Fri. Jul 1st, 2022

Controversial plans to use a historic former student hall of residence in Cottingham to house asylum seekers have been put on hold just hours before they were due to arrive.

Thwaite Hall had been selected by the Home Office to house up to 200 single male asylum seekers as part of an initial 12-month contract with housing provider Mears Group in a move revealed last month. The first were due to arrive at the empty building today.

However, it was confirmed today the plans have now been paused after an intervention by Haltemprice and Howden MP David Davis, whose constituency includes Cottingham. It follows a meeting between Mr Davis, Hull North MP Diana Johnson, East Riding Council’s housing portfolio holder Claire Homes and Home Office minister Kevin Foster yesterday.

Read More: Residents’ views on Thwaite Hall asylum seeker center plans

Mr Davis, who described the plan to house 200 single men in Cottingham as “laughable” said the emergency meeting was arranged after concerns were raised locally about the suitability of the proposal and the lack of proper and adequate public consultation.

Mr Davis said: “Pausing these proposals is absolutely the correct thing to do but it should not have required a robust and forthright meeting with the minister to get to this point. The Home Office’s management of this has been incredibly poor.

Haltemprice and Howden MP David Davis
Haltemprice and Howden MP David Davis

“There has been no consultation with the local community about these proposals and communication has been wholly inadequate. Residents of Cottingham deserve better.

“The Home Office and Mears Group now need to use this period to carry out proper consultation to inform on the suitability of these proposals. Every part of the country must do its bit and take its fair share of refugees but the idea that 200 single adult men are a good fit for the Cottingham area is laughable.

“A mix of families would be much more suitable. I will continue to press the Home Office to try to ensure these proposals work for both the migrants and, most importantly, the local community in Cottingham.”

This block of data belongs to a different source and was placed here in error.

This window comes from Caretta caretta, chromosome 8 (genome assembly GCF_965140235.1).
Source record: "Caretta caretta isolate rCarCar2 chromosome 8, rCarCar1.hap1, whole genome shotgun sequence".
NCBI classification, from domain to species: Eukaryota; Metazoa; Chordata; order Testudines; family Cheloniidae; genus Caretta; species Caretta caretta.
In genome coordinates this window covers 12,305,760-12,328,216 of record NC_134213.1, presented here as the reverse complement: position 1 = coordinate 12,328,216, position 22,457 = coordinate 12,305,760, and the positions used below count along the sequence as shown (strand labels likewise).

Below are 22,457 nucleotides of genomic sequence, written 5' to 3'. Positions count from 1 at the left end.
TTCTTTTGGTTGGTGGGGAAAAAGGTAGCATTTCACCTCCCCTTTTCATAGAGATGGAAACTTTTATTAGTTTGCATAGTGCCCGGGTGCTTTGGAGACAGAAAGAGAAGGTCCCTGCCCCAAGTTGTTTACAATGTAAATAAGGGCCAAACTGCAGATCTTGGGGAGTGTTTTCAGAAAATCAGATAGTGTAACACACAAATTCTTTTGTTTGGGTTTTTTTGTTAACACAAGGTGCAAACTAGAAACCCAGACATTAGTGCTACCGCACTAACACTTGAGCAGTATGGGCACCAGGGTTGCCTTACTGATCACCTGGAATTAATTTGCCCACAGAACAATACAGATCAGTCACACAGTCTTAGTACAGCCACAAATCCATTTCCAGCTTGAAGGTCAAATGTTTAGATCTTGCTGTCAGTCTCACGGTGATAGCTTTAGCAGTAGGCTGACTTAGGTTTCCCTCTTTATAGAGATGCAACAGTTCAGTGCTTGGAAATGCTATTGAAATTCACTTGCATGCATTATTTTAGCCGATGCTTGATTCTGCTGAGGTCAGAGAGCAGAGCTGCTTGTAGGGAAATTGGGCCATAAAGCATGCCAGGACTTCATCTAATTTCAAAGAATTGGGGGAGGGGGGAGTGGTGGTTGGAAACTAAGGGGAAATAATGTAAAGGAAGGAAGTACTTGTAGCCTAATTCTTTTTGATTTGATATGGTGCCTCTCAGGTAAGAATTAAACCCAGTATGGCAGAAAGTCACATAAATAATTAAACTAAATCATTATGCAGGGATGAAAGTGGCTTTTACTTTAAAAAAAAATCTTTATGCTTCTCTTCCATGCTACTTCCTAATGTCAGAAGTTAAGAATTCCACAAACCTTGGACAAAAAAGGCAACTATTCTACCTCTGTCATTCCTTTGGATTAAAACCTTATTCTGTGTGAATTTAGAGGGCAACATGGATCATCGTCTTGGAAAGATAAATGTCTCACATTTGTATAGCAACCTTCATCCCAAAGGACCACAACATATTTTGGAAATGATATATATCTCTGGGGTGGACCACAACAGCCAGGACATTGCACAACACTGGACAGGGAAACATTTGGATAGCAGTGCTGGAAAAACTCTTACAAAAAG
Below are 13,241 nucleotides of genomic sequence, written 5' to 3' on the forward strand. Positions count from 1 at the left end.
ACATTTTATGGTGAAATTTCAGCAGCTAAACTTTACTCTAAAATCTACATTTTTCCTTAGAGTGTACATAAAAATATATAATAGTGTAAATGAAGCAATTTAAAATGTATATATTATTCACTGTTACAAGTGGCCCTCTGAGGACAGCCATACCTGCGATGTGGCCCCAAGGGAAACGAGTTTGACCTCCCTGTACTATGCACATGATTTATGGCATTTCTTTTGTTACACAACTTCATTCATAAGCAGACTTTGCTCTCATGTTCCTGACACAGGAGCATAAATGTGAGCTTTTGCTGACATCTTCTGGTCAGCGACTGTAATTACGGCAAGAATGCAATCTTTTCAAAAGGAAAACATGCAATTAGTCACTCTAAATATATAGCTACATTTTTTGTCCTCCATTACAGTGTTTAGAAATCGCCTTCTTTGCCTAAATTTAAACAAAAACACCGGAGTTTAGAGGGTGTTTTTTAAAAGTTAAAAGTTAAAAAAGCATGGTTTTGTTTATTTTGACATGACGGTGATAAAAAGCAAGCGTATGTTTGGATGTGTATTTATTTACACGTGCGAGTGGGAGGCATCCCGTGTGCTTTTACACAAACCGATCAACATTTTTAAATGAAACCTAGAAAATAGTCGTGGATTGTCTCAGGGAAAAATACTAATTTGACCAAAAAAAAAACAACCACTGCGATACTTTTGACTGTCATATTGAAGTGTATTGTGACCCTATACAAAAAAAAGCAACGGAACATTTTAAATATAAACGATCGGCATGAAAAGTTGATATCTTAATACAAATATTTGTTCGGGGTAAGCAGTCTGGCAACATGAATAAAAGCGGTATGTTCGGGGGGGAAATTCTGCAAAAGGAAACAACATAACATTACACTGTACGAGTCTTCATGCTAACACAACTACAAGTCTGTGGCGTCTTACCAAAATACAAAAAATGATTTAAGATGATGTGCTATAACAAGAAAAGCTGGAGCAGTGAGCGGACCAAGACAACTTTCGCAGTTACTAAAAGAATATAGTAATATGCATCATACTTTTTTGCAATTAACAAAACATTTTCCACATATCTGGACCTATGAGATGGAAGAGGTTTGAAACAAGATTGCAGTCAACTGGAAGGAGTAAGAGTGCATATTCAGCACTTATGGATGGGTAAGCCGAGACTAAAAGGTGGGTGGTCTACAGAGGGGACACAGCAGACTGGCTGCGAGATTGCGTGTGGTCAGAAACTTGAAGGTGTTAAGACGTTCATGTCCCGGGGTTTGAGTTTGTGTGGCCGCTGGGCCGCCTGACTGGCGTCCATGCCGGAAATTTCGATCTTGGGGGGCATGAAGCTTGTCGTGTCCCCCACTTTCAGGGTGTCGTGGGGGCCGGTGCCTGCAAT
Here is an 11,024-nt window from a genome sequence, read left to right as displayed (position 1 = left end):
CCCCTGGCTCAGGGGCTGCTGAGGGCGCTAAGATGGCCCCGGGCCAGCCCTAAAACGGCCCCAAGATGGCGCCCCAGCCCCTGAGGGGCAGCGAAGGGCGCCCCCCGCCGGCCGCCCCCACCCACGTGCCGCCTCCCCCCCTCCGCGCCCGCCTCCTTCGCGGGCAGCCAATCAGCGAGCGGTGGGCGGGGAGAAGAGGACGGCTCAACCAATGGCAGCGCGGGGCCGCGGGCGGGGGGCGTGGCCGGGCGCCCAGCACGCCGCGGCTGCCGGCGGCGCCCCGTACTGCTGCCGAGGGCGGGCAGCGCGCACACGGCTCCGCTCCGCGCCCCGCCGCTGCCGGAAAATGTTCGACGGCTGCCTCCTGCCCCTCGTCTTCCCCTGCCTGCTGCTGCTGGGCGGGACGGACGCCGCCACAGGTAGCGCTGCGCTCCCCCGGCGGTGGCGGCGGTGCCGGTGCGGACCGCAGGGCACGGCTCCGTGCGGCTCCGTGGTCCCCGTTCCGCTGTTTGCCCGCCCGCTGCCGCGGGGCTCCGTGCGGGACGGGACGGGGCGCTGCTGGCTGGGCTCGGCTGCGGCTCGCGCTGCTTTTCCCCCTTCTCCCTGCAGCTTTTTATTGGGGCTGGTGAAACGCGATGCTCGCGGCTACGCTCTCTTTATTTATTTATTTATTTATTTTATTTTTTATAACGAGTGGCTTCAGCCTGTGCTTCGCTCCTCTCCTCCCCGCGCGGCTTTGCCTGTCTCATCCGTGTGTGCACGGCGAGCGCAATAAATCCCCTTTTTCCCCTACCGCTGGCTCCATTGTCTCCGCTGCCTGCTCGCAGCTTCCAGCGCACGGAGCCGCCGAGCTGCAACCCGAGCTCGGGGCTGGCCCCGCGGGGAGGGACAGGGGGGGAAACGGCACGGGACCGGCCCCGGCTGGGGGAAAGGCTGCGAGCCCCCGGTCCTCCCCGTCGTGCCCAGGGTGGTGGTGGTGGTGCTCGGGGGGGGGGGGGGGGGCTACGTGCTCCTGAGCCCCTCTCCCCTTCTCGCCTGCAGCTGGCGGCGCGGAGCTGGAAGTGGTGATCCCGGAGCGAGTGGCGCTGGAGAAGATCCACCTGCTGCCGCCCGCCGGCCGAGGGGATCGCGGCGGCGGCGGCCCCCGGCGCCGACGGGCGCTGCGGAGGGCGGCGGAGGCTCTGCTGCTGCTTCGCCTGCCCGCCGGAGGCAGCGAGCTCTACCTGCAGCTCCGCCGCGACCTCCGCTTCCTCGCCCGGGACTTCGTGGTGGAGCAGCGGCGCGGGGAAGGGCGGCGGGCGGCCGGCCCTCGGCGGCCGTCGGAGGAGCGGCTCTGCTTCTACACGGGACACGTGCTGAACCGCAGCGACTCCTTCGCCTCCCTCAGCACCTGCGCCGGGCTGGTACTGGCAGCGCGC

Mr Davis said the current proposals would be unfair on both the people arriving to live at the site and the local community, with little apparent thought given to the potential impact on local services, particularly health and dental care. Both the leader of East Riding Council Jonathan Owen, and Councillor Homes have also written to the Home Office raising concerns since the proposals were first announced.

This aerial view shows the size of the grounds around Thwaite Hall
This aerial view shows the size of the grounds around Thwaite Hall

The historic hall with large open grounds was previously run by the University of Hull before being sold in 2018 as a potential development opportunity. Its new owners had planned to convert the buildings on the site into 30 flats and 29 townhouses along with 20 new-build houses and three townhouses.

Under the Home Office plans, the hall and an area of ​​the gardens would be set aside for new arrivals into the country who are awaiting confirmation of their asylum application before being moved to other accommodation. The Mears Group currently manages three accommodation sites for asylum seekers in Hull, including two hotels and a former residential home for the elderly.

Hull City Council initially protested about the lack of consultation with public bodies around the decision by the Home Office to start using the Royal Hotel in the city center. In late 2019. There have also been concerns raised about safety standards at the former residential home which is being used by family groups.



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